This is it!  I ordered this new Canon SD4000IS today.  I was looking for a camera that functioned well in low light (f 2.0) and had good picture quality on the macro setting for jewelry photography.  At the same time, I wanted it to be a compact camera that I could carry in my purse or pocket, because blog-able moments often come at unexpected times. I ordered it from Amazon and now I can hardly wait for it to arrive.

Lori Anderson at Pretty Things is hosting a beading book give away.  The book, “Making Elegant Jewelry for Special Occasions“, includes one of her projects and to celebrate, she is giving away one free copy of the book.  From the projects pictured on the front cover, it looks like a wonderful addition to your beading library.  Go to Pretty Things to find out how to enter or click on the book pic to go to Amazon to purchase it.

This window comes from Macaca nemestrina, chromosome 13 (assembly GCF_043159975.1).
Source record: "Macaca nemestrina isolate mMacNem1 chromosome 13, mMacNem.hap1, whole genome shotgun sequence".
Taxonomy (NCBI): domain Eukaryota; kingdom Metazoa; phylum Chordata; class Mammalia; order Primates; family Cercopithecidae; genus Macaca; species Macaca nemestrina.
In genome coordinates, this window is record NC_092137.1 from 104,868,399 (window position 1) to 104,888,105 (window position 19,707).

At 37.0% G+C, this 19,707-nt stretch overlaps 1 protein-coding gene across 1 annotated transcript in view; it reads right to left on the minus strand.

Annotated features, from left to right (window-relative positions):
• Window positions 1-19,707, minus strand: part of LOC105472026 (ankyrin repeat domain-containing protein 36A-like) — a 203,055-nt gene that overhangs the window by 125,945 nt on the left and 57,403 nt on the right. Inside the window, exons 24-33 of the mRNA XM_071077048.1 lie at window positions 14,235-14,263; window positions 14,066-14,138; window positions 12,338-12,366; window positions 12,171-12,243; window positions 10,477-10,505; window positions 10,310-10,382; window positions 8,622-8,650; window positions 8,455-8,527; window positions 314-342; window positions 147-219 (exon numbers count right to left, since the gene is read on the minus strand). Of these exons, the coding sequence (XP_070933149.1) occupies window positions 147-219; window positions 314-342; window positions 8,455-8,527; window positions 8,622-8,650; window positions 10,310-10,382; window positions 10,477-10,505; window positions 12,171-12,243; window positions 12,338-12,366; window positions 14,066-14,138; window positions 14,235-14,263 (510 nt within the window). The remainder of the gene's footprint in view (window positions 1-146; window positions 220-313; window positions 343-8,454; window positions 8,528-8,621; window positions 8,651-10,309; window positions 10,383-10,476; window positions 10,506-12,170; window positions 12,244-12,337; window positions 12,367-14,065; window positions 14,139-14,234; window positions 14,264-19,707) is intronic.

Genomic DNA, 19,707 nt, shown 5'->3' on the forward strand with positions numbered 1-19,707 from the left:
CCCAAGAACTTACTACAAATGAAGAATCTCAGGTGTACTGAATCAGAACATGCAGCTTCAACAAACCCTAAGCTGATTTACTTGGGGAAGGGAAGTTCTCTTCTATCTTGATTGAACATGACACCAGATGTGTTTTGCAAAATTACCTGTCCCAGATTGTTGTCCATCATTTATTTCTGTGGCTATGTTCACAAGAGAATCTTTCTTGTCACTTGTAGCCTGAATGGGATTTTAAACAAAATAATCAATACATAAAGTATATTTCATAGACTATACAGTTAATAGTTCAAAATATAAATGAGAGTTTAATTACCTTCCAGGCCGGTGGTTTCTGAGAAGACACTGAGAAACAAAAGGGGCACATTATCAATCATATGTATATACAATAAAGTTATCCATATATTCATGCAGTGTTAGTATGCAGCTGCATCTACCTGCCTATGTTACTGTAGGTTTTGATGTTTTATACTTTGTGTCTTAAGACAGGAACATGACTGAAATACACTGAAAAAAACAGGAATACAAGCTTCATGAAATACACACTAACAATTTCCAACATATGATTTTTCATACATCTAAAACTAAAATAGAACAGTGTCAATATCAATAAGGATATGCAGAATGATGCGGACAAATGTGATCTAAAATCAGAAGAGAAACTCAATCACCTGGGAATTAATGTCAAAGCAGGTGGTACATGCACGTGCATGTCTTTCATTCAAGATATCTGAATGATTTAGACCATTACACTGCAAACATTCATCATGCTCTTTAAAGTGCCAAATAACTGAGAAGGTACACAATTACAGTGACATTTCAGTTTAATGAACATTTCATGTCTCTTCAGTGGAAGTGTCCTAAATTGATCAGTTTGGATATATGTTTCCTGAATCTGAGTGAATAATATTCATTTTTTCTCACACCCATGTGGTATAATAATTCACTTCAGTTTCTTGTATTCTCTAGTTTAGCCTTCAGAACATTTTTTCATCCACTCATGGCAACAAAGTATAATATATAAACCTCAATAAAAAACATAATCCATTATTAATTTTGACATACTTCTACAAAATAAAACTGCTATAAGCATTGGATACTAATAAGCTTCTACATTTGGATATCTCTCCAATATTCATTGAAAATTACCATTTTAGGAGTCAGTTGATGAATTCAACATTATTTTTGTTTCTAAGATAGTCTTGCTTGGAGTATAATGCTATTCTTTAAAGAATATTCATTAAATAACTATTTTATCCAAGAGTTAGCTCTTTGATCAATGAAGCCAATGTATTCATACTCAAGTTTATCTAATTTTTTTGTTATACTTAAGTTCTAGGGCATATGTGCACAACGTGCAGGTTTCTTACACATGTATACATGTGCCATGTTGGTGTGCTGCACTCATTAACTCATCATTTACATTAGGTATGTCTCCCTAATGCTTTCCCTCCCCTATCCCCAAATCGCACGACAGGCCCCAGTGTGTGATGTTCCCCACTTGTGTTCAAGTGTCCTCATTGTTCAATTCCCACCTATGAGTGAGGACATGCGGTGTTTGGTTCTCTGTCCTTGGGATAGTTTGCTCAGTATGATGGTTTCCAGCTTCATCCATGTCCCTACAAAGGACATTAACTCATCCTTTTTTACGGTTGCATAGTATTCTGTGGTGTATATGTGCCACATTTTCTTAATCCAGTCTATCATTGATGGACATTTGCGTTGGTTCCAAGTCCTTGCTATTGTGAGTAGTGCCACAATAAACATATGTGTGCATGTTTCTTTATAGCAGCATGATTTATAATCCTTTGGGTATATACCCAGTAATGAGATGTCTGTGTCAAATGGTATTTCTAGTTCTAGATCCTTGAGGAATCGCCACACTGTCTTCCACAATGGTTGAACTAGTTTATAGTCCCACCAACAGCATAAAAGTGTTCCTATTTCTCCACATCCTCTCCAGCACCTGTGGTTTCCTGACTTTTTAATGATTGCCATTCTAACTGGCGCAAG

Monday Meanderings: Korean Cooking Class

{Monday  Meanderings:  Musings & Observations From Beyond the Bead Studio} 

If you are new to my blog, you may not know that last summer, we traveled to China and  Korea.  I wrote several posts about China, but then, somehow, I never got back to finish posting about Korea.